Red Light on the Brain and More

Final installment (probably) on RLT/PBM.

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Cognition

LLLT has shown promise in improving cognition [R].  

In a study testing broad neurocognitive functions, in comparison to placebo, participants who received LLLT showed more positive effects in reaction time, memory, and mood [R].

LLLT improved aging-related and vessel disease-related cognitive decline in an elderly population [R]. Laser treatment also improved memory, attention, and executive function in a population of patients with dementia [R].

Red light therapy has been studied in a wide variety of conditions including, stroke, Alzheimer’s disease, Parkinson’s disease, depression, and cognitive enhancement in healthy subjects [R].

Mental Health

LLLT has also shown promise in traumatic brain injury, with positive effects on sleep, mood, and anxiety [R].  

For example, one case study who underwent 20 treatment sessions over the course of two months experienced decreases in depression, anxiety, headache, and insomnia, while cognition and quality of life improved [R, R]. However, caution is warranted because these findings have yet to be replicated in a large-scale double-blind placebo-controlled randomized clinical trial.

LLLT is still in the experimental phase for emotional conditions, but some studies have shown a positive effect on major depressive disorder, simultaneous anxiety, and suicidal ideation [R].  

In a small study in patients with major depressive disorder and simultaneous anxiety LLLT showed improvements up to two weeks after treatment [R]. This was confirmed in another small clinical trial [R] and a larger one in patients who responded positively to behavioral therapy [R]. 

Anyone using this or interested in trying? Drop a note in the comments!

For more of the studies on PBM, head over to Patreon! Five bucks a month for access to this and all previous articles. It’s ad-free and you can cancel if it sucks 

These pork rinds are the bomb. Seriously! And if you like spicy

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Red Light, Green Light, Photobiomodulation

Part 1 HERE

Now on to the [mostly] human studies –

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Low level laser therapy (LLLT), also known as photobiomodulation, is the use of low-energy red, near-infrared, and infrared light to treat a variety of health conditions like pain and inflammation but it can also be used to improve physical performance. 

Introduction

Essentially, a low-powered laser or light-emitting diode (LED) is used to shine a specific wavelength of light onto the skin of a patient to elicit certain physiological effects in the underlying tissue without causing any damage. Some examples of conditions often treated with LLLT include rheumatoid arthritis, chronic neck and back pain, periodontitis, and muscular injuries.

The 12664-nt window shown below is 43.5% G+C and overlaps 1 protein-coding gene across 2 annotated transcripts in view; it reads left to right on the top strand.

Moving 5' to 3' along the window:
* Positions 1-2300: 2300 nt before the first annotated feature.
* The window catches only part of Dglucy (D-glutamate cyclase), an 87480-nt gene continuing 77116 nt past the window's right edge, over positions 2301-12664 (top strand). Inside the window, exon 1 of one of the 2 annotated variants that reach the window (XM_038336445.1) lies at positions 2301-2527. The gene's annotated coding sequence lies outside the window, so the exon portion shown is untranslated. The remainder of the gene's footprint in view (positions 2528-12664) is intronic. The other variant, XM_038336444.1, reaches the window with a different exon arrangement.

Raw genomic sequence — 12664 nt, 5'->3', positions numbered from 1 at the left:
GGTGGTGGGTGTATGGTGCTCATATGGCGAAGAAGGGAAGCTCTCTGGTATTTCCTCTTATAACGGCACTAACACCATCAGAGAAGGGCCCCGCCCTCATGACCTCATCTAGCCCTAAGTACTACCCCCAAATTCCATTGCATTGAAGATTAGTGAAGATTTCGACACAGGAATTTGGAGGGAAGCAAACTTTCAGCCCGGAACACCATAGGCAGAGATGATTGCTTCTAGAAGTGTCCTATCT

The light source may be in the form of a laser or LED and the wavelength of light produced usually falls into the range of 660 nm (red) or 800-900 nm (near-IR/IR) [R, R]. 

Treatment sessions are usually short, lasting only seconds to minutes in duration, and are usually conducted every other day for weeks to months.

Surprisingly, unlike many other treatment modalities used to address similar conditions, there are virtually no reported side effects from LLLT.  

Effects of PBM/LLLT

Inflammation 

One study examined post-injury pain and recovery time in athletes who were treated with an average of four 20-minute sessions of infrared light therapy and compared them to historical values [R]. The average recovery time in athletes treated with LLLT was significantly shorter at 9.6 days when compared to the average anticipated recovery time of 19.2 days. 

A review on muscle repair in animal models concluded red light therapy has the capacity to reduce inflammation, positively impact growth factors, and increase angiogenesis [R]. One animal study showed that LLLT reduced inflammation in an injured muscle [R]. 

A well-known effect of chemotherapy is oral mucositis, which is inflammation that results in the  breaking down of the lining of the mouth. A systematic review concluded LLLT significantly reduced the incidence and severity of chemotherapy-induced oral mucositis [R].  

A study on chemotherapy patients showed a significant reduction in self-reported pain with LLLT [R].

 


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These pork rinds
 are the bomb. Seriously! And if you like spicy… the former are a little heavier and don’t have a spicy option [yet]

For personalized health consulting services: drlagakos@gmail.com.

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red light therapy: don’t write it off yet –

I wrote an article about the human studies with red light therapy / photobiomodulation (PBM) a few years ago and didn’t publish it. I’ll update it and follow-up soon. In the meantime…

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Don’t write off the potential of PBM. We accept many biological influences of light – vitamin D synthesis, circadian rhythms, mood disorders, getting a tan and some endorphins, artificial light and blue blockers – and that’s just the stuff most pertinent to humans.

PBM: what’s it supposed to do?